Another trick I have seen was filmed in a documentary years ago filmed by Rob Tate and his team, led and guided by the leading food writer Hülya Ekşigil. The theme was Ramadan in Istanbul, and I was to take part in the güllaç section, but this is another story. Covering all the essential tastes of Ramadan, they filmed a bakery in Çengelköy, a district on the shores of Bosphorus on the Anatolian side. The old baker used to add loads of ice cubes to the dough to prevent its rising during the kneading process in the machine, fearing that it would overheat and cause the dough to lose its stretchy elasticity. The month was late July, so it could well be a seasonal trick, but it deserves a mention in the world of bakers’ tricks. Last but not least is the egg-wash or glazing on top. Again, as mentioned, there are versions omitting the egg glaze, or adding water, milk, yogurt whey to the egg-wash, but by description Ramadan pide is usually with a brushing of shiny egg finishing. This finish also holds the sprinkling of sesame and nigella seeds in place, the tasty touch to the pide.

Pide is the ultimate accompaniment to “iftariyelik,” the little titbits of small bites tasted to break the fast, then it is the must-have accompaniment to the soup course, an essential course not to omit at an iftar feast. In the old times there was also an egg course, usually served fried, and of course it would be pretty meaningless to enjoy that one without dipping a morsel of pide to the runny egg, and mopping the pan with its spongy texture. The list goes on endlessly on how to enjoy pide most. My top choice would be to split open and tuck in little cubes of cold butter and while it is being melted in the still warm pide, enjoy its cold to warm melting goodness. Tucking in a few slices of razor-thin sliced pastırma will add to the pleasure. But there is one downside to pide, it goes stale very quickly. In reality, it does not really go stale, but loses its freshly baked appeal, but then the tradition of using stale bread in recipes comes to the rescue. Here is one that is super-easy and tasty that makes pide another indulgence item.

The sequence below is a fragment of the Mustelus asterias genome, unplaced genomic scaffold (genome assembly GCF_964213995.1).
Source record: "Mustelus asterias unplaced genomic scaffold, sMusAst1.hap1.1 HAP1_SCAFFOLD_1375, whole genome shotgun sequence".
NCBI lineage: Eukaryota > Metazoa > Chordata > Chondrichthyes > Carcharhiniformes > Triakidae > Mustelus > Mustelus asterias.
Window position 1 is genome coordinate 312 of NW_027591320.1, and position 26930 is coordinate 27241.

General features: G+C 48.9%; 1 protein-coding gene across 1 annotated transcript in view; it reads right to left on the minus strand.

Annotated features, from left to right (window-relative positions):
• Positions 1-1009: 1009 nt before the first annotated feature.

Gypsy Baklava

The name may not seem politically correct, but it is not used in a pejorative manner here, rather it implies to a make-shift dish made quickly in a pan, as gypsies are on a constant move. I discovered this recipe in Gaziantep, the capital of baklava, when I was compiling the book “A Taste of Sun & Fire. Gaziantep Cookery”. It was so tasty that it quickly made its way into the book. Break morsels of a pide from the embossment lines or cut into lozenge shapes in the size of baklava pieces. Melt down three-four big tablespoons or serving spoons of Antep molasses and about two-three serving tablespoons of clarified butter or butter in a pan large enough to hold all the pide pieces. A wok could be handy. Add the pide pieces, slightly toasted if you like, and toss until they all soak up the buttery syrup and are coated by the glistening glaze of the molasses. Note that Antep molasses is thick like a breakfast spread, you may use ordinary molasses or just honey instead. Feel free to adjust the amounts as pide sizes do vary according to region and bakery. Serve warm and dig in.

cuisine, turkish cuisine, Aylin Öney Tan,